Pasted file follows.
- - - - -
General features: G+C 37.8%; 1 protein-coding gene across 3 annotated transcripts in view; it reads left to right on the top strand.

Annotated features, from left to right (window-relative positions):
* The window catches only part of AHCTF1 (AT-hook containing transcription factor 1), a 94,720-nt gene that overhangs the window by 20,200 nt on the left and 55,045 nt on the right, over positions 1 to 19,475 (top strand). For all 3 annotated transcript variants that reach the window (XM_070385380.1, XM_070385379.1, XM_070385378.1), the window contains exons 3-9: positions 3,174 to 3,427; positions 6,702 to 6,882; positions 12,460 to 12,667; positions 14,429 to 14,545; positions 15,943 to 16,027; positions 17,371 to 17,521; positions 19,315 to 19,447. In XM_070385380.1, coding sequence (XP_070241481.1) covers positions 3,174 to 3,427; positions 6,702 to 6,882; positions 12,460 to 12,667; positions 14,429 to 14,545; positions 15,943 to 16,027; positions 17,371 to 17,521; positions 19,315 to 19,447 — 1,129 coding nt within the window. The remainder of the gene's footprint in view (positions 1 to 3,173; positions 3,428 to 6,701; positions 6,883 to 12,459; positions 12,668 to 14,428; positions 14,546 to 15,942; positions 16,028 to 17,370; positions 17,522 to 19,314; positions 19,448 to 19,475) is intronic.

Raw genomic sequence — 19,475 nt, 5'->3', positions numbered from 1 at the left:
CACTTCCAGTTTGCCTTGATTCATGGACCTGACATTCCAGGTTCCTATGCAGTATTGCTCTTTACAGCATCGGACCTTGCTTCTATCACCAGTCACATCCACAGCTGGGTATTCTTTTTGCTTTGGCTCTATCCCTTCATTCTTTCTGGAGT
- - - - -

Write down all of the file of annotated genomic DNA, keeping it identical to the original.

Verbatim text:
General features: G+C 37.8%; 1 protein-coding gene across 3 annotated transcripts in view; it reads left to right on the top strand.

Annotated features, from left to right (window-relative positions):
* The window catches only part of AHCTF1 (AT-hook containing transcription factor 1), a 94,720-nt gene that overhangs the window by 20,200 nt on the left and 55,045 nt on the right, over positions 1 to 19,475 (top strand). For all 3 annotated transcript variants that reach the window (XM_070385380.1, XM_070385379.1, XM_070385378.1), the window contains exons 3-9: positions 3,174 to 3,427; positions 6,702 to 6,882; positions 12,460 to 12,667; positions 14,429 to 14,545; positions 15,943 to 16,027; positions 17,371 to 17,521; positions 19,315 to 19,447. In XM_070385380.1, coding sequence (XP_070241481.1) covers positions 3,174 to 3,427; positions 6,702 to 6,882; positions 12,460 to 12,667; positions 14,429 to 14,545; positions 15,943 to 16,027; positions 17,371 to 17,521; positions 19,315 to 19,447 — 1,129 coding nt within the window. The remainder of the gene's footprint in view (positions 1 to 3,173; positions 3,428 to 6,701; positions 6,883 to 12,459; positions 12,668 to 14,428; positions 14,546 to 15,942; positions 16,028 to 17,370; positions 17,522 to 19,314; positions 19,448 to 19,475) is intronic.

Raw genomic sequence — 19,475 nt, 5'->3', positions numbered from 1 at the left:
CACTTCCAGTTTGCCTTGATTCATGGACCTGACATTCCAGGTTCCTATGCAGTATTGCTCTTTACAGCATCGGACCTTGCTTCTATCACCAGTCACATCCACAGCTGGGTATTCTTTTTGCTTTGGCTCTATCCCTTCATTCTTTCTGGAGT